Wednesday, May 11, 2011

An effective navigational strategy for the Arran crossing.

The sails had driven us so quickly that we very nearly made the earlier ferry back to Ardrossan. The ferry attracted our attention because (unusually) it gave several blasts on its horn. It was being trailed by a noisy tribe of jet skis riding its wake. Every so often one of the bolder ones would skillfully cut across the ferry's bow, under the admiring gazes of the many passengers crowding the rail. The captain would then let off a blast. By following the ferry, the jet skis manage to cross to Arran then return to Ayrshire from whence they came. It's quite an effective navigational strategy.

 It wasn't long until we were  back on the little beach beside the ferry terminal at Brodick.

 We sorted out our gear leisurely until the MV Caledonian Isles (minus jet skis)...

...made her return approach.

Once aboard, we made our way up to the aft deck to take a last view south towards Holy Island and...

...north to the mountains above the villages of Corrie and Sannox.

Soon we were back in Ardrossan and we waited with the cyclists to disembark behind the cars. There is no charge to take a kayak onto a Calmac ferry but I strongly suggest you invest in a trolley. The ferries operate on a very fast turn round and you will not be popular if you hold up loading as you attempt to carry several kayaks the length of the car deck, the link span and the approach road!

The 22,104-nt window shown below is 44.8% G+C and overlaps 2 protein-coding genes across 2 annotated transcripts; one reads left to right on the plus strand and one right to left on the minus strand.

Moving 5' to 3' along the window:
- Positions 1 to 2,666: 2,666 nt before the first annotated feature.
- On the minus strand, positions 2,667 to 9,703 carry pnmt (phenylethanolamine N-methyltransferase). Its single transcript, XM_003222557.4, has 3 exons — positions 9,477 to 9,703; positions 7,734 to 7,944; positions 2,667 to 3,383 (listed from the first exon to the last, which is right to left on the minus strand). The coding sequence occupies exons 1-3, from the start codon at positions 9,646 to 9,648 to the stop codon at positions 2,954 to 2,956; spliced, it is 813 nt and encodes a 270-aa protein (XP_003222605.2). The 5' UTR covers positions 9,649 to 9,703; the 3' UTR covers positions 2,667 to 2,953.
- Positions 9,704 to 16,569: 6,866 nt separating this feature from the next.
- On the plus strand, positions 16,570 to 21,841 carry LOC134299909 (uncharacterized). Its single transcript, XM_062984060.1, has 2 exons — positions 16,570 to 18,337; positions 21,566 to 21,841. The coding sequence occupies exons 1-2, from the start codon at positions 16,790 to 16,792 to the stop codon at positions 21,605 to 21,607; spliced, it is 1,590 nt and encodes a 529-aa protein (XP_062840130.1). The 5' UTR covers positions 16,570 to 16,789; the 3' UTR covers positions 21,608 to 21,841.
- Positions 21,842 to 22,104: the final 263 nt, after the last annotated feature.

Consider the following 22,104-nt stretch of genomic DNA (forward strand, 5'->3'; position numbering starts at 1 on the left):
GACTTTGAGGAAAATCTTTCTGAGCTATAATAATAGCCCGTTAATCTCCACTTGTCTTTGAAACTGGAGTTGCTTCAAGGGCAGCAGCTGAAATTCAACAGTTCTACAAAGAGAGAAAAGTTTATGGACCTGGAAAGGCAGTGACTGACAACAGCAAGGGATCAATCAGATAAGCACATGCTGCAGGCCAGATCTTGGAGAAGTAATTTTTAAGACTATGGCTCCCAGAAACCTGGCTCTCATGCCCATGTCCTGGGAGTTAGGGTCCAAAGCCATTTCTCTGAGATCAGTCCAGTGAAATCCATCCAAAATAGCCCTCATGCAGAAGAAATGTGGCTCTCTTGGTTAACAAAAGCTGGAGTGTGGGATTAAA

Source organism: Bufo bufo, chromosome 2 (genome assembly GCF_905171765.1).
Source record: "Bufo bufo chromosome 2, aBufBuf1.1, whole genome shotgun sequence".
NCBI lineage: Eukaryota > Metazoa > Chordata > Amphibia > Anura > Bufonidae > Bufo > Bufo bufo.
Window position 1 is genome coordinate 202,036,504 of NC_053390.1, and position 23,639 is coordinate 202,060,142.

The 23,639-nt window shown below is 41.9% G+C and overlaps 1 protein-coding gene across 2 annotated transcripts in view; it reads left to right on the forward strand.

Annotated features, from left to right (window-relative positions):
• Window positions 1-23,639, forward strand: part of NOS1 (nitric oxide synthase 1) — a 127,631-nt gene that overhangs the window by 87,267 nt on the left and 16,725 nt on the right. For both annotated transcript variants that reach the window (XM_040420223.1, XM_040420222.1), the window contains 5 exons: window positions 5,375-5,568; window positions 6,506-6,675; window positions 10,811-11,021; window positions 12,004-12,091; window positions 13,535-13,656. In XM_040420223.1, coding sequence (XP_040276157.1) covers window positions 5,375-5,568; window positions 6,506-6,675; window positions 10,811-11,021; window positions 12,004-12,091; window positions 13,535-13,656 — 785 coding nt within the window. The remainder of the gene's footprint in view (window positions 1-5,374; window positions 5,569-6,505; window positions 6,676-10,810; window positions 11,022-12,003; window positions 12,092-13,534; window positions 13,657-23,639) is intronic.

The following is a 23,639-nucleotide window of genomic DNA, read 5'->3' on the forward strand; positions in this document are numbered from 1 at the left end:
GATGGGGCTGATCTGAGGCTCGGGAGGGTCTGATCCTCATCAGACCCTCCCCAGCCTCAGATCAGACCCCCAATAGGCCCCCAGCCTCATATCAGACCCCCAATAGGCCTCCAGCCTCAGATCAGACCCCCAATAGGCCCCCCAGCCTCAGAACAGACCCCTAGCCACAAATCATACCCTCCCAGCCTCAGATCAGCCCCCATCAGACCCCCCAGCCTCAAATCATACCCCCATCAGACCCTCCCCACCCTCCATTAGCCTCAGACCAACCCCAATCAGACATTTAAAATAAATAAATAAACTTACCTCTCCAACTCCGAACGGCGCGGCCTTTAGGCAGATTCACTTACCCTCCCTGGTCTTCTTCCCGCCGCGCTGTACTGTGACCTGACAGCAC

By the time we had unloaded the contents of our hatches into our trusty Ikea bags, a full load of cars (including the extra mezzanine deck) had loaded and MV Caledonian Isles was on her way to Arran again. Once the traffic had cleared we walked through to the car park and paid £6 for having left the cars for three nights in a secure car park with a 24 hour attendant, quite a bargain!

Our trip round Arran was over. David and I reflected on how lucky we had been to share such a mellow trip amidst such fantastic scenery.